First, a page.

• Medical University of South Carolina. This site describes the work of the Center of Telehealth, which is designed to meet the needs of the South Carolina community. The telehealth programs here offer lifesaving treatment and specialty consultation for patients all over the state. Information about school-based telehealth programs, education collaborative, and maternal fetal telemedicine programs are shared here, as well. Access:
  • University of California (UC) Davis Health System. The telehealth education program is featured. As one of the earliest pediatric telemedicine programs, UC Davis specialists conduct an average of more than 2,800 telemedicine consultations each year. Adult specialty care includes cardiology, genomic medicine, otolaryngology, and general thoracic surgery. Access:
  • University of Nevada School of Medicine. In collaboration with the Nevada State Office of Rural Health, the University of Nevada School of Medicine strives to remove barriers to quality healthcare in Nevada’s rural communities. Statistics and outcomes measures are also listed on this site. Access:

  • University of Pittsburgh Medical Center (UPMC). Services this academic health center provides include telestroke, teletrauma, teleICU, teleradiology, and telerheumatology. Using the tabs on the left, patients and families can easily determine where the teleconsult centers are located throughout the state. UPMC strives to connect rural and small hospitals with its specialists. Thanks to relationships with outlying facilities, UPMC is able to share its expertise and deliver emergency care to patients. Curious about UPMC’s charity care or community benefits? Check out the UPMC Facts and Stats section. Access:
  • University of Vermont Medical Center. This site focuses on providing care for the rural Vermont areas, including teledialysis, palliative care, pediatric emergency care, and surgical follow up. The University of Vermont Medical Center also uses telemedicine to provide course lectures and educational offerings to healthcare professionals. Clinical and nonclinical telemedicine options are presented. Need help with your video-conferencing? Technical support information is also available. Access:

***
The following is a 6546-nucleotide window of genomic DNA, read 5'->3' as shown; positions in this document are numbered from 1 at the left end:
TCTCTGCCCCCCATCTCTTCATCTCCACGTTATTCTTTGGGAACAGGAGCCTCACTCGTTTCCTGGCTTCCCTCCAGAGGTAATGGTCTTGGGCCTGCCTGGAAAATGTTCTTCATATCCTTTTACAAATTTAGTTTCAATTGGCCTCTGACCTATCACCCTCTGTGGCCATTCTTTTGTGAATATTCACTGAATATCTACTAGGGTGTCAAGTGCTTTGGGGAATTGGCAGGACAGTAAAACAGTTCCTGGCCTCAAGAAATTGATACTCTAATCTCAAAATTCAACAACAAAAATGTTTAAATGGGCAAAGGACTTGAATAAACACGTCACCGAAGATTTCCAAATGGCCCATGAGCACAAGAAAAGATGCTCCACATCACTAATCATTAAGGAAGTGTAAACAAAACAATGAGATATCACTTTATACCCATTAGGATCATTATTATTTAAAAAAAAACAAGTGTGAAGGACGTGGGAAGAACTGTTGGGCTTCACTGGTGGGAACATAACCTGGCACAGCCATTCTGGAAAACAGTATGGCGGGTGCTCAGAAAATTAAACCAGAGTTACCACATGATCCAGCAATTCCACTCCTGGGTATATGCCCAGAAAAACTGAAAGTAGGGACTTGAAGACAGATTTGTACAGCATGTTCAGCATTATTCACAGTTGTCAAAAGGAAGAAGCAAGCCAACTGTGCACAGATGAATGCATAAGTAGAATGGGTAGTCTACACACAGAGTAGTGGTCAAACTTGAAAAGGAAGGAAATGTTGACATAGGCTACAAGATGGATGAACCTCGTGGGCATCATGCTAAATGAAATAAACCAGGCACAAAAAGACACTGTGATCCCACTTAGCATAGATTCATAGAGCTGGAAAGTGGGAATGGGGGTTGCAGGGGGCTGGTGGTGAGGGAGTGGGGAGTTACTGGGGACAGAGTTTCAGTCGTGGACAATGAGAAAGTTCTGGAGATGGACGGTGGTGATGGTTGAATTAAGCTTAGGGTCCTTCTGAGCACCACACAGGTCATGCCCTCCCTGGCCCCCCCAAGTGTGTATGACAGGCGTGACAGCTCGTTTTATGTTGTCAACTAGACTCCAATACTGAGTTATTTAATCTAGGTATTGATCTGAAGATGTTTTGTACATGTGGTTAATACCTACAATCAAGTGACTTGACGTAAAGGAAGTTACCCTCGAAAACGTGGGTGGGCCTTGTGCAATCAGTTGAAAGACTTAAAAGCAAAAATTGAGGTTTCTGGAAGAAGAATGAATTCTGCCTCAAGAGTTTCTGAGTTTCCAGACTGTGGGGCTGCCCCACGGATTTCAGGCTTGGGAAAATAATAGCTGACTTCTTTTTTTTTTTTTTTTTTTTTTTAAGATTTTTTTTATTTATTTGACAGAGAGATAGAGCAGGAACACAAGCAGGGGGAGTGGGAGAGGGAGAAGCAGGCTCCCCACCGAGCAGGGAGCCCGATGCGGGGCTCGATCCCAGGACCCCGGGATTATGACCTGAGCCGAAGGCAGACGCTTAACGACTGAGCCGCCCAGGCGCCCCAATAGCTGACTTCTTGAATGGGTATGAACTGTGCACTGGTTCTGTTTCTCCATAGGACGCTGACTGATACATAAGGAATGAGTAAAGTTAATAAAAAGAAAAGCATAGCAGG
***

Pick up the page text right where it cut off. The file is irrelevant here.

• University of Virginia Health System. Patients can feel at ease when reviewing the steps on what to expect as the process is outlined via the how-to participate section. Clinical services include diabetes education, liver treatment, plastic surgery, and pulmonary. Distance learning opportunities are offered for health care professionals as well as for patients. Access:

State programs

  • Alabama Public Health. Mostly geared toward Alabama Department of Public Health employees and collaborating partners, this site includes a visual listing of Alabama network sites, network video, and links to other southeast telemedicine-focused states. The additional resources link will lead you to legislation policies, best practices, and fact sheets. Access:
  • Georgia Partnership for Telehealth (GPT). With a slant toward rural communities, GPT touts themselves as an applier of telemedicine. Conference information for the Georgia Partnership for Telehealth can be found on the site. Recent GPT news is delivered via their monthly newsletters. Access:

Scholarly journals

  • International Journal of Telemedicine and Applications. This open access journal published by Hindawi Publishing Corporation covers telemedicine techniques, applications, and continued growth in medical care at a distance. Tutorial papers with a slant toward multidisciplinary views of telemedicine are welcomed. Access:
  • Journal of Telemedicine and Telecare. This peer-reviewed journal covers the gamut of clinical telemedicine practices, health policy, and regulation, in addition to issues related to quality, cost, and accessibility of care. Articles routinely cover unique areas around the world providing an informative view of how other countries are using new health care technologies. Access:
  • Smart Homecare Technology and TeleHealth. This open access journal covers technology employed to improve the healthcare of assisted living and at-home patients. It also focuses on healthcare provider communication and education tools. The journal subscribes to the principles of the Committee on Publication Ethics. Access: